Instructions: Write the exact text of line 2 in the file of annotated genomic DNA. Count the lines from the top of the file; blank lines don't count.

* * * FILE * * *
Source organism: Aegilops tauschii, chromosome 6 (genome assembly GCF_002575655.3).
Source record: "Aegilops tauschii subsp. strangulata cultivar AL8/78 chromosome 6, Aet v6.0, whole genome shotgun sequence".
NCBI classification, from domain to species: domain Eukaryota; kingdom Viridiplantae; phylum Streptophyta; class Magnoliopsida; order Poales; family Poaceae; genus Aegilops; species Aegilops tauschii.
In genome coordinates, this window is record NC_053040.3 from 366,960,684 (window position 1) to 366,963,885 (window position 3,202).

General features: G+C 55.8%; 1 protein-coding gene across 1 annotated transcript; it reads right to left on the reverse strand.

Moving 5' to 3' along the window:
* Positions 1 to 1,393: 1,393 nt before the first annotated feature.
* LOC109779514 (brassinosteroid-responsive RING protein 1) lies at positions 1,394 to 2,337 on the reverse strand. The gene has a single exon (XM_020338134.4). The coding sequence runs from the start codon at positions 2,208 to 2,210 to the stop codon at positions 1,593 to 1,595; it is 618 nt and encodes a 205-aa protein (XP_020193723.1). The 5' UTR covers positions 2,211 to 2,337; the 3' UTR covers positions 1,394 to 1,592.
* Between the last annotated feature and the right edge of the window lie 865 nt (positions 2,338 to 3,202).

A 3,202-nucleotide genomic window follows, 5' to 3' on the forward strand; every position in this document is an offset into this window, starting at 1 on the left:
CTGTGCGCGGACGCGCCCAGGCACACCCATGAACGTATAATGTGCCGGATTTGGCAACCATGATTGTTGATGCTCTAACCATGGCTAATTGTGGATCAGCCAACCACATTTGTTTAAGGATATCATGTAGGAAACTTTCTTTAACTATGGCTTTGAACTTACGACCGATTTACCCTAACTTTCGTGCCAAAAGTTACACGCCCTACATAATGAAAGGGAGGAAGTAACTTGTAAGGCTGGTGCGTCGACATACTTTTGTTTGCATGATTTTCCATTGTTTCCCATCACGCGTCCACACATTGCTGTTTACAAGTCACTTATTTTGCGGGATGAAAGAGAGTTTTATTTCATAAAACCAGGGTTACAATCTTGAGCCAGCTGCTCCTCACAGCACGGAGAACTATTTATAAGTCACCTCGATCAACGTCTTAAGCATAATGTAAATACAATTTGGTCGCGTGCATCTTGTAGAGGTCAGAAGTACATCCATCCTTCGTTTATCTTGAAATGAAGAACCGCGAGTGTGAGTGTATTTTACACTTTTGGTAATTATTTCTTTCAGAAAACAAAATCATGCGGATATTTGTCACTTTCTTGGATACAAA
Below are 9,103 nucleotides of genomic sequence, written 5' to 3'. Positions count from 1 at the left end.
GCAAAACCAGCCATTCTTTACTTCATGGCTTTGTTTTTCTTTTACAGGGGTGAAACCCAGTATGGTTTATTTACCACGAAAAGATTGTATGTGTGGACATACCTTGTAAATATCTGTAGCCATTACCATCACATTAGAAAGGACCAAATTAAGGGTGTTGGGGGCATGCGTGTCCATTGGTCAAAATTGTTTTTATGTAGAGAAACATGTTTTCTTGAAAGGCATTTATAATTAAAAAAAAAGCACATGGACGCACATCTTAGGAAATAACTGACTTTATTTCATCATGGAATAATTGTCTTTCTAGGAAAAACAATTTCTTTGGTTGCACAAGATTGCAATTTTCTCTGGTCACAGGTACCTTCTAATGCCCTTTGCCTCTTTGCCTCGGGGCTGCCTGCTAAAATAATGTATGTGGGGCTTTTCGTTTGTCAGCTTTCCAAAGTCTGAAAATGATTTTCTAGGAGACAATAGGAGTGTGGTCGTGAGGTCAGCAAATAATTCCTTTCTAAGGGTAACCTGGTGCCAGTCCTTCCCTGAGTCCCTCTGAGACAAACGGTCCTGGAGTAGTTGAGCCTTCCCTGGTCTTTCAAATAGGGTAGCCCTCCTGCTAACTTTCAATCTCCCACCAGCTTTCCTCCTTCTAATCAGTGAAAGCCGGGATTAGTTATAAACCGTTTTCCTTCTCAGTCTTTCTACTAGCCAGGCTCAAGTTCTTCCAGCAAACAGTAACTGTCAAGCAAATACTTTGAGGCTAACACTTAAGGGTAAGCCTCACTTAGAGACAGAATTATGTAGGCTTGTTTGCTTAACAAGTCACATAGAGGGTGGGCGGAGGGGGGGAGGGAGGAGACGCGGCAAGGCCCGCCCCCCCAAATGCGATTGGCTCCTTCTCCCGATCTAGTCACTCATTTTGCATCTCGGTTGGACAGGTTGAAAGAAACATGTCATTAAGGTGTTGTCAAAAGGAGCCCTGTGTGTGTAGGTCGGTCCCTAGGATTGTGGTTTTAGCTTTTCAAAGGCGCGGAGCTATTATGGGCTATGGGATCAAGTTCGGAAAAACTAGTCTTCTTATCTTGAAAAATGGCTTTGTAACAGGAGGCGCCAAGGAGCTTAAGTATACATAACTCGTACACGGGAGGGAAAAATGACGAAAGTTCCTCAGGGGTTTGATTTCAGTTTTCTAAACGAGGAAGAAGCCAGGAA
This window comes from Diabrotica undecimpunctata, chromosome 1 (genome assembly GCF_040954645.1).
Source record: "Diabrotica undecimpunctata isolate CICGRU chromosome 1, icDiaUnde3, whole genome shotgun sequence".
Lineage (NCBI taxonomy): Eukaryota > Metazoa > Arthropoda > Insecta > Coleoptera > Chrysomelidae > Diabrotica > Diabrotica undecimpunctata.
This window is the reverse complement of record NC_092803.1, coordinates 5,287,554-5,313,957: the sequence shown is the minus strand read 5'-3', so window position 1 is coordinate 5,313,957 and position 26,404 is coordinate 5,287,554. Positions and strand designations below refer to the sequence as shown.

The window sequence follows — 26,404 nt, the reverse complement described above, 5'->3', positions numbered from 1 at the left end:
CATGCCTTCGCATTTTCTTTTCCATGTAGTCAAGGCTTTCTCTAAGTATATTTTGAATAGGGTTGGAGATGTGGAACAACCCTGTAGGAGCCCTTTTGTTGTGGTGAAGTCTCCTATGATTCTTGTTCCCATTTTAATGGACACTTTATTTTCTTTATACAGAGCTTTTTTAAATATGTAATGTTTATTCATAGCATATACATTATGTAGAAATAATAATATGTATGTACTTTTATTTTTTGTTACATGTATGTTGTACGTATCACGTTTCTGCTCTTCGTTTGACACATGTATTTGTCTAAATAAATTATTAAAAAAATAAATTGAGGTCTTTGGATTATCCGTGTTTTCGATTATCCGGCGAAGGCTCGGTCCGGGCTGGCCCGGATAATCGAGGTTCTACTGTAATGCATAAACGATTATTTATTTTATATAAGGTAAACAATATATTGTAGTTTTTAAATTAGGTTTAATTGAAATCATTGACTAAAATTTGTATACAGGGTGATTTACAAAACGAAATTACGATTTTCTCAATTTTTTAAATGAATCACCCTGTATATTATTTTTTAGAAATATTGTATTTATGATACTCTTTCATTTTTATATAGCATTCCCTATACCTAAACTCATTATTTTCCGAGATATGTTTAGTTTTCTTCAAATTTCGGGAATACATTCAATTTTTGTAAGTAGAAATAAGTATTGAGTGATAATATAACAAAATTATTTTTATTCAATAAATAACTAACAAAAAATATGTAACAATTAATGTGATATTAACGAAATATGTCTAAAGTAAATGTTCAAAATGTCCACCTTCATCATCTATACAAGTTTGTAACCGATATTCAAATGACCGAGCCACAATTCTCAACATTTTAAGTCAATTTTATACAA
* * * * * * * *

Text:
Source record: "Aegilops tauschii subsp. strangulata cultivar AL8/78 chromosome 6, Aet v6.0, whole genome shotgun sequence".